Monitor Audio launches Monitor Series speaker range

Monitor Audio has announced a new range of loudspeakers, called 'Monitor Series' (which is nothing if not an apt name). The range comprises two standmounting models (Monitor 50 and Monitor 100), two floorstanders (Monitor 200 and Monitor 300), a centre channel (Monitor C150) and a subwoofer (Monitor MRW-10).

Starting with the smallest, the two standmounting speakers cost £160 (Monitor 50) and £200 (Monitor 100) per pair. Monitor 50 features a 13cm driver and 25mm C-CAM dome tweeter, with a single set of gold-plated terminals. Monitor 100, meanwhile, has a 16cm driver beneath the same tweeter, and two sets of terminals for optional biwiring.

For something larger, you'll be looking to the floorstanding Monitor 200 (£400 per pair) or Monitor 300 (£550 per pair). The 200 is packing two 13cm drivers housed in separate chambers, which are accompanied by the same 25mm tweeter.

The 300 model packs a larger punch: three 16cm drivers (two dedicated bass drivers and one for midrange frequencies) alongside that tweeter. Monitor Audio describes the 300 as a "true all-rounder".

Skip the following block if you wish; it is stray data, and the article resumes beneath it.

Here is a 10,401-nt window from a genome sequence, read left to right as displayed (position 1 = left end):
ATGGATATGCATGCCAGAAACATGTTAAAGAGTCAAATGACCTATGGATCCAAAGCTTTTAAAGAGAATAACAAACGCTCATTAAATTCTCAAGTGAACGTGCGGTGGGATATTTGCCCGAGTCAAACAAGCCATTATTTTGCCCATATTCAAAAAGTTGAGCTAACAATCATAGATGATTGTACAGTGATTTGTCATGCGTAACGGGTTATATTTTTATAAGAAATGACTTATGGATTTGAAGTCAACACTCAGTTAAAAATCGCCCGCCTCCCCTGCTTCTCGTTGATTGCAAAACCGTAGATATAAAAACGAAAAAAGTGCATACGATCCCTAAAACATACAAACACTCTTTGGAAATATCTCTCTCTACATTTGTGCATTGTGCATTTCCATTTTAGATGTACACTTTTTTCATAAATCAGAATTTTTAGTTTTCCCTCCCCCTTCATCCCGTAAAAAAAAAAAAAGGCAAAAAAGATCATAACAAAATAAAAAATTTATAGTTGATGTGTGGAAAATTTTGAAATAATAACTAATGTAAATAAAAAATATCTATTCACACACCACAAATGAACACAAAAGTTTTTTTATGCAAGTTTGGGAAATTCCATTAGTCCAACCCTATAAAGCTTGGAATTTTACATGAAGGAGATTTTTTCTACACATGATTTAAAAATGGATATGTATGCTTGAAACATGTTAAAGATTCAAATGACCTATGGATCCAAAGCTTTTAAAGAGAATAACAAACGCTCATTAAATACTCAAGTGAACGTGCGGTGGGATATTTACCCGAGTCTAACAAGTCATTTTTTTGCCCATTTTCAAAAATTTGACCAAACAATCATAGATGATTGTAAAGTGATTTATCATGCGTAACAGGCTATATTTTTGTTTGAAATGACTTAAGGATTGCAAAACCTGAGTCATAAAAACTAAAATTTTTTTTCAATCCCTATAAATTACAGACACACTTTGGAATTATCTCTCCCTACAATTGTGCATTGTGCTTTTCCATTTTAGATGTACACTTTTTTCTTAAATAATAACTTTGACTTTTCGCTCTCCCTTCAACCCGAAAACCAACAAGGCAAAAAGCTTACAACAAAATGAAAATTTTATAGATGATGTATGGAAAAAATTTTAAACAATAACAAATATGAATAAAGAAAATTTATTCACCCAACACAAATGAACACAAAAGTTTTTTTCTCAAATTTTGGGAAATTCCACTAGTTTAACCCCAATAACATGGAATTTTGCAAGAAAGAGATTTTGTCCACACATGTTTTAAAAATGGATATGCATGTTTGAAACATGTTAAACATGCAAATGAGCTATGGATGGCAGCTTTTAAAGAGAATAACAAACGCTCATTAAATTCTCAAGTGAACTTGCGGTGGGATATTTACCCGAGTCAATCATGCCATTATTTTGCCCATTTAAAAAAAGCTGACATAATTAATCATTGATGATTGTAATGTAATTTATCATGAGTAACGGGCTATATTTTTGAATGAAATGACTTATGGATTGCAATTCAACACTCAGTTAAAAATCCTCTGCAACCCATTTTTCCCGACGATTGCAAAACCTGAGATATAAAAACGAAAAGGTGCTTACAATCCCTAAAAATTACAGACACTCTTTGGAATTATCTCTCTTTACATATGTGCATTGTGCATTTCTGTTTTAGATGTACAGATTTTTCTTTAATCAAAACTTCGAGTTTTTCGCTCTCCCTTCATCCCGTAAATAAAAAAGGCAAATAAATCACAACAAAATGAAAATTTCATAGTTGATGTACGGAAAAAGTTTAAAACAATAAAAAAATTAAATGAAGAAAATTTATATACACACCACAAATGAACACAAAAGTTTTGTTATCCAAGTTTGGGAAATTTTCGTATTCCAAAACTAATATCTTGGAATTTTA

Centre channel duties in a home cinema arrangement fall to Monitor C150 (£140) - it features twin 13cm drivers - while low-end wallop is served by Monitor MRW-10 (£350). This subwoofer deploys a 25cm bass driver to delve down to 30Hz (Monitor Audio claims) and is powered by 100 watts of Class D amplification.

These speakers are all available now, in black, white or walnut.


Best of the Week: KEF Q50a, Philips 4K TV, Sennheiser Momentum Free in-ears and more

Bristol Sound & Vision Show 2018: everything you need to know

Piega revamps Premium Series speakers

Orbitsound aims upmarket with Dock E30 multi-room speaker

Bryston unveils new flagship Active loudspeakers

KEF unveils Q50a Dolby Atmos speakers

Adam was a staff writer for What Hi-Fi?, reviewing consumer gadgets for online and print publication, as well as researching and producing features and advice pieces on new technology in the hi-fi industry. He has since worked for PC Mag as a contributing editor and is now a science and technology reporter for The Independent.